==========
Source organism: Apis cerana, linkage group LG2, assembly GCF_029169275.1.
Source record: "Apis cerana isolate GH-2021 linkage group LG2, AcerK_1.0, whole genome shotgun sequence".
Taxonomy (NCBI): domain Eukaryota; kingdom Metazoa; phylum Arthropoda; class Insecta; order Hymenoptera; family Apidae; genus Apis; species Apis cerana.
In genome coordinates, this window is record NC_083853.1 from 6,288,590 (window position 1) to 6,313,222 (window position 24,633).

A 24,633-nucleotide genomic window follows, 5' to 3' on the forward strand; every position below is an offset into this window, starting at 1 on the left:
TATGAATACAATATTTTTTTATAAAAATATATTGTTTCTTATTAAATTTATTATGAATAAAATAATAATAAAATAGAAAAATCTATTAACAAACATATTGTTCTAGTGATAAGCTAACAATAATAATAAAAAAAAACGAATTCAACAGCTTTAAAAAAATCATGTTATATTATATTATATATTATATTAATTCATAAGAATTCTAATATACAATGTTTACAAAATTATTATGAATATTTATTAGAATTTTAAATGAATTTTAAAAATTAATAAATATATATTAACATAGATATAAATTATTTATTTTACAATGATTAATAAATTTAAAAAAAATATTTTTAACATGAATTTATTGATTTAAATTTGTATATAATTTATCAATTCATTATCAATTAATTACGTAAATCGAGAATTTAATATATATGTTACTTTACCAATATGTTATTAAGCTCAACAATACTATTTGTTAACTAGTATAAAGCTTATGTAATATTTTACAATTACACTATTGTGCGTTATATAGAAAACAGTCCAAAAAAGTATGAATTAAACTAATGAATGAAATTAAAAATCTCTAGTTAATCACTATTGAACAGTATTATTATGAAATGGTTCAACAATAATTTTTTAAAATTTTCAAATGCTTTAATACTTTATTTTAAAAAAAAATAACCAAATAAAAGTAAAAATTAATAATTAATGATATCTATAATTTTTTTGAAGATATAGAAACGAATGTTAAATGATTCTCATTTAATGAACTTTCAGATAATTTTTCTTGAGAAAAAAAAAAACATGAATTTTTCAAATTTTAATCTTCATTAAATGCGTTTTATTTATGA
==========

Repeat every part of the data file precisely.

Source organism: Apis cerana, linkage group LG2, assembly GCF_029169275.1.
Source record: "Apis cerana isolate GH-2021 linkage group LG2, AcerK_1.0, whole genome shotgun sequence".
Taxonomy (NCBI): domain Eukaryota; kingdom Metazoa; phylum Arthropoda; class Insecta; order Hymenoptera; family Apidae; genus Apis; species Apis cerana.
In genome coordinates, this window is record NC_083853.1 from 6,288,590 (window position 1) to 6,313,222 (window position 24,633).

A 24,633-nucleotide genomic window follows, 5' to 3' on the forward strand; every position below is an offset into this window, starting at 1 on the left:
TATGAATACAATATTTTTTTATAAAAATATATTGTTTCTTATTAAATTTATTATGAATAAAATAATAATAAAATAGAAAAATCTATTAACAAACATATTGTTCTAGTGATAAGCTAACAATAATAATAAAAAAAAACGAATTCAACAGCTTTAAAAAAATCATGTTATATTATATTATATATTATATTAATTCATAAGAATTCTAATATACAATGTTTACAAAATTATTATGAATATTTATTAGAATTTTAAATGAATTTTAAAAATTAATAAATATATATTAACATAGATATAAATTATTTATTTTACAATGATTAATAAATTTAAAAAAAATATTTTTAACATGAATTTATTGATTTAAATTTGTATATAATTTATCAATTCATTATCAATTAATTACGTAAATCGAGAATTTAATATATATGTTACTTTACCAATATGTTATTAAGCTCAACAATACTATTTGTTAACTAGTATAAAGCTTATGTAATATTTTACAATTACACTATTGTGCGTTATATAGAAAACAGTCCAAAAAAGTATGAATTAAACTAATGAATGAAATTAAAAATCTCTAGTTAATCACTATTGAACAGTATTATTATGAAATGGTTCAACAATAATTTTTTAAAATTTTCAAATGCTTTAATACTTTATTTTAAAAAAAAATAACCAAATAAAAGTAAAAATTAATAATTAATGATATCTATAATTTTTTTGAAGATATAGAAACGAATGTTAAATGATTCTCATTTAATGAACTTTCAGATAATTTTTCTTGAGAAAAAAAAAAACATGAATTTTTCAAATTTTAATCTTCATTAAATGCGTTTTATTTATGA